The power storage 410 may include one or more battery cells, one or more capacitors, and/or a similar charge storage device. The capacity of the power storage 410 may typically be such that, under normal operating conditions, the power storage 410 can be adequately refreshed whenever the light source 115 is operational. The power storage 410 may have sufficient capacity to power the light monitor 120 and allow for communications for long periods even when the light source 115 is switched off. Because of the differing light source 115 usage models in various implementations, different embodiments may be specified with different power storage 410 capacities to cope with different recharging regimes. Various embodiments of light monitors 120 may be optimized for constant switching on/off (e.g., daily usage, hourly usage, etc.) and/or for relatively long off periods (e.g., off periods which may last for a year or more).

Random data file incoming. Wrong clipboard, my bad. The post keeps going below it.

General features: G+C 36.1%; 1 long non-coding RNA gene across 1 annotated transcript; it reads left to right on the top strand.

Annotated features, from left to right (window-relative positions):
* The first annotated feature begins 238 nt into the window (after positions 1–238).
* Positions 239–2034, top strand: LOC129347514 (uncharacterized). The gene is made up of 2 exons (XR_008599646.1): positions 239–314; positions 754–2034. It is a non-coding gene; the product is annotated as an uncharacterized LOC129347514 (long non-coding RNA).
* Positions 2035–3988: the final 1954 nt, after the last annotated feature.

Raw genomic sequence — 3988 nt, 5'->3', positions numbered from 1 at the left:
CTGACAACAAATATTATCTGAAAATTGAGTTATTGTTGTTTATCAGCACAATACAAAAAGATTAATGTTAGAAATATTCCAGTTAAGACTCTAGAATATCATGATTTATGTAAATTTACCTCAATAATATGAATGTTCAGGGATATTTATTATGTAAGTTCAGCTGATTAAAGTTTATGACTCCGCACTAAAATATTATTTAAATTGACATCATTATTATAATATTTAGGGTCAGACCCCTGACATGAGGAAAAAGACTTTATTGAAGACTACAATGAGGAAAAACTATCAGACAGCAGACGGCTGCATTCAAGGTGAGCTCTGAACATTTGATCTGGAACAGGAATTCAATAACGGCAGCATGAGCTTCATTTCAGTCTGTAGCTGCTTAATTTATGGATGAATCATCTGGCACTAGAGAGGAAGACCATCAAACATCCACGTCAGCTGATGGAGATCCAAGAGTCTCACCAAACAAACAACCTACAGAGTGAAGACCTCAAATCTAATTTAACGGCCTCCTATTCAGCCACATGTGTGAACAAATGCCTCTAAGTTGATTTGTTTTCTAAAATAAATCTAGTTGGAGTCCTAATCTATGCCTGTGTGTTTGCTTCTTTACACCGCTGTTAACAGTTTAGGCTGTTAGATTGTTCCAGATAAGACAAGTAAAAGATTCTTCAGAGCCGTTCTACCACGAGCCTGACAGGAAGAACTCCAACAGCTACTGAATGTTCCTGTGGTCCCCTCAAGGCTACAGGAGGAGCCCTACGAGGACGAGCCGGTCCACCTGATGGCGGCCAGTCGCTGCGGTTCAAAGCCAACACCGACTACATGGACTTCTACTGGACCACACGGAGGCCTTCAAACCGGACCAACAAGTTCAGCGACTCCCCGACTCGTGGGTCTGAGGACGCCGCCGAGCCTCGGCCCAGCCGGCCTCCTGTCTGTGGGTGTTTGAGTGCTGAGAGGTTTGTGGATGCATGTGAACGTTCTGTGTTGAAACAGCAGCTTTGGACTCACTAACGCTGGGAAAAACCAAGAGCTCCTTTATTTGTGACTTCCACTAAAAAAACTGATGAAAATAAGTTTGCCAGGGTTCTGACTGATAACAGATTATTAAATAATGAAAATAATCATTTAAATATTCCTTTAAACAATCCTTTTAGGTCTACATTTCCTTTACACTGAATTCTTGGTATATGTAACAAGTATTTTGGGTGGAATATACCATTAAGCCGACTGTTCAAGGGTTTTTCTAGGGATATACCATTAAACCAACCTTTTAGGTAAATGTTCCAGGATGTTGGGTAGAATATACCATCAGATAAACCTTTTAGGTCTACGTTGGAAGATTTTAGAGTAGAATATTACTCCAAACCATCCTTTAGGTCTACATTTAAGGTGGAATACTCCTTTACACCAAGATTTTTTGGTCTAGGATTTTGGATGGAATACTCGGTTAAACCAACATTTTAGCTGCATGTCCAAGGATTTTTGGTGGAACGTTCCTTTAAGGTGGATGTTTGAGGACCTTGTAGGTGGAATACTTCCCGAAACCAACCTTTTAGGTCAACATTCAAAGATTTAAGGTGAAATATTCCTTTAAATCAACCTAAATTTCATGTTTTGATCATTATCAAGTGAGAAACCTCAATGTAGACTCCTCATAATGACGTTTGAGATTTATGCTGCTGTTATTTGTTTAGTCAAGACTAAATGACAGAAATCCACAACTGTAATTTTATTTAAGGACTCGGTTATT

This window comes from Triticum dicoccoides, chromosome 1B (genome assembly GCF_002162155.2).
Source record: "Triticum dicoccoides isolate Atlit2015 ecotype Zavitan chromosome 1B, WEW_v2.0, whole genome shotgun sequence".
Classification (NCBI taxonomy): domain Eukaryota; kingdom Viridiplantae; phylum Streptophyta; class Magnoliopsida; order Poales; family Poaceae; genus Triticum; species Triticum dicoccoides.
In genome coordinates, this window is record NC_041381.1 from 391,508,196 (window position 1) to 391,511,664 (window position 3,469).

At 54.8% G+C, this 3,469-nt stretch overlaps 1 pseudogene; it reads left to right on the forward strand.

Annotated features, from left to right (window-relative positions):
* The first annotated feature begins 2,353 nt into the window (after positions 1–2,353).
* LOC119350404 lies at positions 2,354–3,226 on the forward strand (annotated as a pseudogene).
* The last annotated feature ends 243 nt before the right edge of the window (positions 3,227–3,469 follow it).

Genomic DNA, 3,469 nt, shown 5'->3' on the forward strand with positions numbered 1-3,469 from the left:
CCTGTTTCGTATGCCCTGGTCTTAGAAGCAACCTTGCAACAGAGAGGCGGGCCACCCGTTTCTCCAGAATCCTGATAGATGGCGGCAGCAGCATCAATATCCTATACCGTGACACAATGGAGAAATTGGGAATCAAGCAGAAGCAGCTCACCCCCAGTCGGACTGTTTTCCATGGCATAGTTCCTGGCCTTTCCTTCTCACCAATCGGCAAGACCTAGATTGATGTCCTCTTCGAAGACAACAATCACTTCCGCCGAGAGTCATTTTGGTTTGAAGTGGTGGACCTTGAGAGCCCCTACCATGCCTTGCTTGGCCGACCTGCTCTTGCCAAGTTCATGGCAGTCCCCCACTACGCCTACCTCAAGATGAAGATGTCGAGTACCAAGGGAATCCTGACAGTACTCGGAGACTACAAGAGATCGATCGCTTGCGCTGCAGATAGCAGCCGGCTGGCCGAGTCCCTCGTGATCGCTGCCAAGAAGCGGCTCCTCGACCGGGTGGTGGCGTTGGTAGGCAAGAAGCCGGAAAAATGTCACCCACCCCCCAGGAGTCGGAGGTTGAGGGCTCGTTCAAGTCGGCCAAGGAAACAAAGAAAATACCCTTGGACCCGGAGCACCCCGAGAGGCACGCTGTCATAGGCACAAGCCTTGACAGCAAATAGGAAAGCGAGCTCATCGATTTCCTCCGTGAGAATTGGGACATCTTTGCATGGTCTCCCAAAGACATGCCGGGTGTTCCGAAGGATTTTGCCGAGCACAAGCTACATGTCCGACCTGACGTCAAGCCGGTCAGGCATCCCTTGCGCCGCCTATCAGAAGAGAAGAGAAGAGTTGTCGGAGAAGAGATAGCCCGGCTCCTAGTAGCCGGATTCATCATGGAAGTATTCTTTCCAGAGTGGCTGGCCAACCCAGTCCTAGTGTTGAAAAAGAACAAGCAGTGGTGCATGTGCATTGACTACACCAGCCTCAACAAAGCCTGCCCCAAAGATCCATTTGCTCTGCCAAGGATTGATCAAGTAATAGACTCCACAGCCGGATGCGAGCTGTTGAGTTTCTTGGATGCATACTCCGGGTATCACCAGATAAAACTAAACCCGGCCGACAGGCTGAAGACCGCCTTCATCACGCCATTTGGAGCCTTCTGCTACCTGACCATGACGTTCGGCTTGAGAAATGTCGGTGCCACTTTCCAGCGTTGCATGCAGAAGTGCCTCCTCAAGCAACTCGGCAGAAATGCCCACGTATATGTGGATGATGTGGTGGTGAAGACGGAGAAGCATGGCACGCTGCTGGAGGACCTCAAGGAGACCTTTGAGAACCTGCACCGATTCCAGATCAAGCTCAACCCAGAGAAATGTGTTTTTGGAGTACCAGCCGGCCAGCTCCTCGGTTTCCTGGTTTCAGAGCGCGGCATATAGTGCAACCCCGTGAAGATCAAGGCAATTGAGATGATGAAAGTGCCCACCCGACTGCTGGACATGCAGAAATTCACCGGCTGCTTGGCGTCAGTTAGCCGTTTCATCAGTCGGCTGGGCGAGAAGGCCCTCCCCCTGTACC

The power charging source 405 may be configured to tap into the flow of current to the light source 115. In some embodiments, the power charging source 405 may cause a small amount of current to flow through a power generation circuit of the power charging source 405. In addition or in alternative, the power charging source 405 may take the whole current through a transformer circuit of the power charging source 405.

Due to the variability of the load current to the light source 115, the power charging source 405 may contain one or more sensing elements and one or more switchable elements so that, for instance, with a small load, more current is passed through the power storage circuit to charge the power storage cell 410. Thus, as the device load increases, a smaller proportion may be tapped. In the case when the device is switched off, the light monitor 120 may turn on the light source 115 momentarily for short periods such that the light source 115 is not activated.